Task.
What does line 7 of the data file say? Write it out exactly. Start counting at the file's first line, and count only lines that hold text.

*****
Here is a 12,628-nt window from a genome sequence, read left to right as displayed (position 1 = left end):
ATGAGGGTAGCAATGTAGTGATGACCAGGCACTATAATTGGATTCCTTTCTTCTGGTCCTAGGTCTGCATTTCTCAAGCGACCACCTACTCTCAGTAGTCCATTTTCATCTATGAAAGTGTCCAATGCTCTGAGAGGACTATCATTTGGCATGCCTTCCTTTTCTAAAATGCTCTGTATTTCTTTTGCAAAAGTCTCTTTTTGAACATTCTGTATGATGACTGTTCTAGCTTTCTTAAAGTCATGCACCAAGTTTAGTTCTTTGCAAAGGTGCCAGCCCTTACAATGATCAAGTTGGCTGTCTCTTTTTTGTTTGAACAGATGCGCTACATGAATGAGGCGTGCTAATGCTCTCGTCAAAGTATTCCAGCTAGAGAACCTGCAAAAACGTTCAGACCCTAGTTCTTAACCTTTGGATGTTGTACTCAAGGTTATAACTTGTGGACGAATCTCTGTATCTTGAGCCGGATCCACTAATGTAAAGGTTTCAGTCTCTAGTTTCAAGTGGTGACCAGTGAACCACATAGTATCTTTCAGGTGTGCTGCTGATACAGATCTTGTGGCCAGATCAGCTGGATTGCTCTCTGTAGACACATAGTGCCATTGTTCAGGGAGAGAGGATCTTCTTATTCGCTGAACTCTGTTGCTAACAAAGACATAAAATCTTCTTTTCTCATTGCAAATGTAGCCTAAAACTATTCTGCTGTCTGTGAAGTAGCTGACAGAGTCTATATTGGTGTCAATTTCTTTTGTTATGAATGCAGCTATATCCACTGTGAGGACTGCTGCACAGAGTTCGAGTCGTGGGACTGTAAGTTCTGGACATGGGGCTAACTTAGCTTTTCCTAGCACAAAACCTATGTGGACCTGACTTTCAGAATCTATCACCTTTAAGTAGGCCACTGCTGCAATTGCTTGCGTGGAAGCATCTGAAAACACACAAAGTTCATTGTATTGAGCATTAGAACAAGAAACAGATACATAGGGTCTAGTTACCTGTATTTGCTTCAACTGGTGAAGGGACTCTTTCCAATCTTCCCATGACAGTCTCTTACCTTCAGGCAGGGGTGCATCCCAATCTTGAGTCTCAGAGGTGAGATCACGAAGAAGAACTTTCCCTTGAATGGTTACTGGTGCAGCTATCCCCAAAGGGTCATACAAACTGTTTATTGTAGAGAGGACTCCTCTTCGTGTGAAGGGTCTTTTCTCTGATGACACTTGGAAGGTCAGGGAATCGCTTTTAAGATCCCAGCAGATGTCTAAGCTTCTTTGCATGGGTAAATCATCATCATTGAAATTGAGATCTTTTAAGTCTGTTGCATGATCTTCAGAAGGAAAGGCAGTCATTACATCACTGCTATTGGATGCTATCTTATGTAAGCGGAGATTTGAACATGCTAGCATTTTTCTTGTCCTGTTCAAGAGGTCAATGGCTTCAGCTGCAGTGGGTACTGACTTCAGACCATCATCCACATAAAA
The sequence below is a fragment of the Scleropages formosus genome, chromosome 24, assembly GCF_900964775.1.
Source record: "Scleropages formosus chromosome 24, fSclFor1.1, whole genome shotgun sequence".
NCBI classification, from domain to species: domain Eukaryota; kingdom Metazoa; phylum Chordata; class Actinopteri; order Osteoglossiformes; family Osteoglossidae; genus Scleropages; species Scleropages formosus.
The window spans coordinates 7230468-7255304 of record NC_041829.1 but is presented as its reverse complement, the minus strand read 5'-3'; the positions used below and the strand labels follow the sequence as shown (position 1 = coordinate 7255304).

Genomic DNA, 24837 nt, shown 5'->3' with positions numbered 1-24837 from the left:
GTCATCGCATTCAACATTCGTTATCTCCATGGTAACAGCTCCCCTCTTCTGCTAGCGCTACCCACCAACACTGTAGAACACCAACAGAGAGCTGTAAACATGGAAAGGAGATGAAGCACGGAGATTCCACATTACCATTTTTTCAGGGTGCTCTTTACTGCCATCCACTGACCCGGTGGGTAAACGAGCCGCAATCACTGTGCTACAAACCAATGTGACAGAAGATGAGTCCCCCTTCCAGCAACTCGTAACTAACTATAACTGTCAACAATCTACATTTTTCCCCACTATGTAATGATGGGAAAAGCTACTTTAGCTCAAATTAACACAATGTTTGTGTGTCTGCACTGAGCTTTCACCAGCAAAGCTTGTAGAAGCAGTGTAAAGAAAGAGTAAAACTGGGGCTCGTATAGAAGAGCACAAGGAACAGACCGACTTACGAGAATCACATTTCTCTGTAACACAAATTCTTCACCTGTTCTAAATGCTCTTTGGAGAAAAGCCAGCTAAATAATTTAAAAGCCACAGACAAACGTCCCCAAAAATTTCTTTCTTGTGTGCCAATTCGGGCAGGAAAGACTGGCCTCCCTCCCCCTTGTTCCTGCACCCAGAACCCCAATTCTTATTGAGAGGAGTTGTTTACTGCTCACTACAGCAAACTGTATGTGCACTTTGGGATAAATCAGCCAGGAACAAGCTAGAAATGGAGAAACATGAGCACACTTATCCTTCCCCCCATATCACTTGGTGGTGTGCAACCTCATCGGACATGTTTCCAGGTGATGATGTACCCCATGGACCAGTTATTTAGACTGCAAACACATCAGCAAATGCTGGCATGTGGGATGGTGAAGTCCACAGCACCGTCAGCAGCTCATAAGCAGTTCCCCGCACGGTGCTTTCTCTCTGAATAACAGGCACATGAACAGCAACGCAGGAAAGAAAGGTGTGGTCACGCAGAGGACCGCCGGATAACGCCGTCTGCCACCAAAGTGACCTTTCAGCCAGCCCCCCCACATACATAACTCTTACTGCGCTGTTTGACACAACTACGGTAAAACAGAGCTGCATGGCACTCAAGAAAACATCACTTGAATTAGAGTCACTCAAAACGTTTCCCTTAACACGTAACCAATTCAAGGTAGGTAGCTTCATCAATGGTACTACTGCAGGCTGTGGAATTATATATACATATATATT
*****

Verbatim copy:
Genomic DNA, 24837 nt, shown 5'->3' with positions numbered 1-24837 from the left: